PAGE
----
"That means you grew up without a father. Was that hard?"

"It would have been nice to have a dad, but it's not the worst thing in the world. I had friends with nice fathers, and I sort of borrowed theirs. It was OK. Certainly, it was better than your situation."

"Is your mother happy?"

"I think so. At least she never complains. She has a lot of lady friends. I guess she's happy enough."

"She sounds like a nice person."

"She is. You need to meet her sometime."

"I'd like to."

"What about you? Do you think you'll ever be reconciled with your father and brothers?"

Ian sighed. "I've never really fit in. Maybe when I'm older and they can see me as an adult, but to them, I'm still the clumsy little blind kid in a family of jocks."

"But you're in college and doing great. They should be proud of you," I told him. "Why can't your father and brothers see that? At least your mother is proud of you."

"My mother does what my father tells her to. I doubt he knows she's sending me money. If he finds out he'll probably tell her to stop and that will be the end of it."

"Surely he'll let her help while you're in college. Your future depends on your education."

Ian shook his head. "You don't understand, Andrew. My father only made it through high school because he was a good football player and now he's doing menial work. He resents people with an education. He sees them as show-offs. He'd rather see me fail."

"That's crazy."

"Not from his point of view. My brothers are the same way. They take pride in the fact that they're getting by with very little education. They think that educated people are eggheads. They aren't bad people, kind of 'good-old-boys', you know? Like I said, I never fit in."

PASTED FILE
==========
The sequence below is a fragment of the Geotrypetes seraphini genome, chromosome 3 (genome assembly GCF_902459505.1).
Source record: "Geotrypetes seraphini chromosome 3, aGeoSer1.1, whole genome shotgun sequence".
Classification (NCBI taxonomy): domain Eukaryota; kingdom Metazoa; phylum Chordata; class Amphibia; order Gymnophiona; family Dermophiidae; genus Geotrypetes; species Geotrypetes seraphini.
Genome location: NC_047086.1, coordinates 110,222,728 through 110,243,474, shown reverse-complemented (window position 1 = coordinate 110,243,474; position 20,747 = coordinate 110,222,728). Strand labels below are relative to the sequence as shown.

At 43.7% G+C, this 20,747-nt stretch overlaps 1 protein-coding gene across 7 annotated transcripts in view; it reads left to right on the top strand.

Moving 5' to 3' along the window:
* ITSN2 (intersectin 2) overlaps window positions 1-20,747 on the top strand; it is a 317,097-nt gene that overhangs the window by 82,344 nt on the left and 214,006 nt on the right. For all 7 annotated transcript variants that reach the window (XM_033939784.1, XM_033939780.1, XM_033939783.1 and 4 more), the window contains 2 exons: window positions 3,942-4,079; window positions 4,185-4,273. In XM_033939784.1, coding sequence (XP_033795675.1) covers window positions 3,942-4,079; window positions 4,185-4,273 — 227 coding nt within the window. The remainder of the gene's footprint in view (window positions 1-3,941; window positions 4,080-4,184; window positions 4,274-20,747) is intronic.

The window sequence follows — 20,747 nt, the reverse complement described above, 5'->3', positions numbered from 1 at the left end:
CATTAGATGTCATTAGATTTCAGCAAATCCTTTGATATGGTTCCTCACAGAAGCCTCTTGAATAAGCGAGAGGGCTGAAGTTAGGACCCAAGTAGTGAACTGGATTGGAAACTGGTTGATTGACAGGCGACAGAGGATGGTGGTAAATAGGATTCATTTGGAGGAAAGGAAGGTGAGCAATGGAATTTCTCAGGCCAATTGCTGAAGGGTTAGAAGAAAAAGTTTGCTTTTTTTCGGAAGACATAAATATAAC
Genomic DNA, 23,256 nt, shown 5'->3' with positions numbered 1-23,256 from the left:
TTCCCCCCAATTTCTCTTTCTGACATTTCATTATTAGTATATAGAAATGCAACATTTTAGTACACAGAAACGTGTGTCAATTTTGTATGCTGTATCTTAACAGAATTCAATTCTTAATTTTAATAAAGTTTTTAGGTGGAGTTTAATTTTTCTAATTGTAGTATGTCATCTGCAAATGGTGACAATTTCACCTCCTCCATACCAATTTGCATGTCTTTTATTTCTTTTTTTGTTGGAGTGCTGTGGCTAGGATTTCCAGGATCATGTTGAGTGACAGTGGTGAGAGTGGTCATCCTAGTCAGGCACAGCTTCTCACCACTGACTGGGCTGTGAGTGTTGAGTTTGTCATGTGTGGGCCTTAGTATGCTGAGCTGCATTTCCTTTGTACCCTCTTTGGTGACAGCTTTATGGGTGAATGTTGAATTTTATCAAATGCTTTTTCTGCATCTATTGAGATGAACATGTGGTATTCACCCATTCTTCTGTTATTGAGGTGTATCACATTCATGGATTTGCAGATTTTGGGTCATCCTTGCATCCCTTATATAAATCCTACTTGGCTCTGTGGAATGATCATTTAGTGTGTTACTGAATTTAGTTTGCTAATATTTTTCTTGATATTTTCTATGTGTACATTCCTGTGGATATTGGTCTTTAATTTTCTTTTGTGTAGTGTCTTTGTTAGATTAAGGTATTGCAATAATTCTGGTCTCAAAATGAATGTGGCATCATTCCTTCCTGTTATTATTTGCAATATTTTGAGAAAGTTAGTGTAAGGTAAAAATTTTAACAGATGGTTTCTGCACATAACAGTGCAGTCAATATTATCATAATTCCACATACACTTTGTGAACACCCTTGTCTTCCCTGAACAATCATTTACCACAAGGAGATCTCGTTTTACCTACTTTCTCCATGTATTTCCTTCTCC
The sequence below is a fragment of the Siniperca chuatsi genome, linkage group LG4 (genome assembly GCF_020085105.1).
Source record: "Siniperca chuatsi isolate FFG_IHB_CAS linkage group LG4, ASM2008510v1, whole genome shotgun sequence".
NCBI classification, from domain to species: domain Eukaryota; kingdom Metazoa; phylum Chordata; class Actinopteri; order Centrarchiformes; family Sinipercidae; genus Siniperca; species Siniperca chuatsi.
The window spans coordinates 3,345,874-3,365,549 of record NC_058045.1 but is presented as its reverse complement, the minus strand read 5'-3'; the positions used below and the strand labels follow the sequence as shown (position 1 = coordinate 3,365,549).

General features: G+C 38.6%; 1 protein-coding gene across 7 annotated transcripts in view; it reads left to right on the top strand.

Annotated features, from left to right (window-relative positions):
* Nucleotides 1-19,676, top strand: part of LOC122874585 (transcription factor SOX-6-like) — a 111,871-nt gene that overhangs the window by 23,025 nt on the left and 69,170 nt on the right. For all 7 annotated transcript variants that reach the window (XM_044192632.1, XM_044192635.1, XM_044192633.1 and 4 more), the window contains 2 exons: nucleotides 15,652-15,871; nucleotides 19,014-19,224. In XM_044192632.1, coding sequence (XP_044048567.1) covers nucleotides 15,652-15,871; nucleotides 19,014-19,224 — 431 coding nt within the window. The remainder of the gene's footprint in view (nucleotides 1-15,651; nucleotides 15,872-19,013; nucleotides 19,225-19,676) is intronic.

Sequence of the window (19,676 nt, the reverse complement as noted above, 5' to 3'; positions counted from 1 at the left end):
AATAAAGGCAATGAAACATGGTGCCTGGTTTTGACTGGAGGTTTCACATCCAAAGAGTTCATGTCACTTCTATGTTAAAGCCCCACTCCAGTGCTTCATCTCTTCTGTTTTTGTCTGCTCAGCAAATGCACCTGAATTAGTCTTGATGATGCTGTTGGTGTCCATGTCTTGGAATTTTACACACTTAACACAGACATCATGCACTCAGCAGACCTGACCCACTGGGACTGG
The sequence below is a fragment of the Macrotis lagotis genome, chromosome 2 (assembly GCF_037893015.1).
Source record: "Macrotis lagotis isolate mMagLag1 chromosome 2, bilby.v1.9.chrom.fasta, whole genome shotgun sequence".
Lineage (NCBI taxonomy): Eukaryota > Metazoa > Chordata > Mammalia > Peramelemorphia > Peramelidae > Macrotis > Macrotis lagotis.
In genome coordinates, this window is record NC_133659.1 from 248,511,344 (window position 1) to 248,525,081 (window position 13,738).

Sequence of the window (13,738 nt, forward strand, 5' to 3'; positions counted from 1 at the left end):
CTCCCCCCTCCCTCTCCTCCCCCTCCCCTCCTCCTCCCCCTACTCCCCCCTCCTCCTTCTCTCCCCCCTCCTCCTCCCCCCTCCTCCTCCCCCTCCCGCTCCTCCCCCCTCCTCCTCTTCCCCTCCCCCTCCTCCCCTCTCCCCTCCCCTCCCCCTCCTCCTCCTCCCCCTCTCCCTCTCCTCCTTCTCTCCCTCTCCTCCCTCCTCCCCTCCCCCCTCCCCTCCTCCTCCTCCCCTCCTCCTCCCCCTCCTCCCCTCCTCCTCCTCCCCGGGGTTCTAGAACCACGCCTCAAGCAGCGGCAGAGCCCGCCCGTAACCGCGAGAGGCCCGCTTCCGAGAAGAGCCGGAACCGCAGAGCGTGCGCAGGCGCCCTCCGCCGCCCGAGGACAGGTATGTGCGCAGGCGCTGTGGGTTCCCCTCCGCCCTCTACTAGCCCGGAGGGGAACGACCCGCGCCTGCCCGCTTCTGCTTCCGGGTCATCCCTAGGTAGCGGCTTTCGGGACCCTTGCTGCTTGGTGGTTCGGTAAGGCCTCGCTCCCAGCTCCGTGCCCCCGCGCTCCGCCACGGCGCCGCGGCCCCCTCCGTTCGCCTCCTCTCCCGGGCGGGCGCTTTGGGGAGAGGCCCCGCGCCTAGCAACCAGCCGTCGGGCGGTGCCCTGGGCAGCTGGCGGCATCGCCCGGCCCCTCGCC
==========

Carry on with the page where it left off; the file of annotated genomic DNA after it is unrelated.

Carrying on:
"I guess the good news is that you don't need them anymore. Maybe you never did."

"Not really. I'll have to make it on my own."

"Nobody makes it on their own, Ian. We all need somebody."

Ian paused. "I like to think I don't need anybody, but that's not true. I need you, Andrew. And not just because I'm blind."

I wasn't sure what to say. "I need you too. I really like that we're together. I hope this lasts."

"What will happen to us when we get out of college? I think about that."

"I do too. If you were a girl I'd ask you to marry me."

Ian laughed. "Guys can't get married."

"No, but think about it. You're blind and I'm sort of your assistant. Nobody has questioned that. We could stay together if we could get our jobs to coincide. Kind of like Hellen Keller and that lady who helped her."

"That's almost too much to hope for."

"It won't happen by accident. We need to plan for it. What do you think?"

"If you could ask me to marry you, I would accept. What do you think?"

I put my arm around Ian and pulled him close. "I think that's a great idea. Let's make that a plan."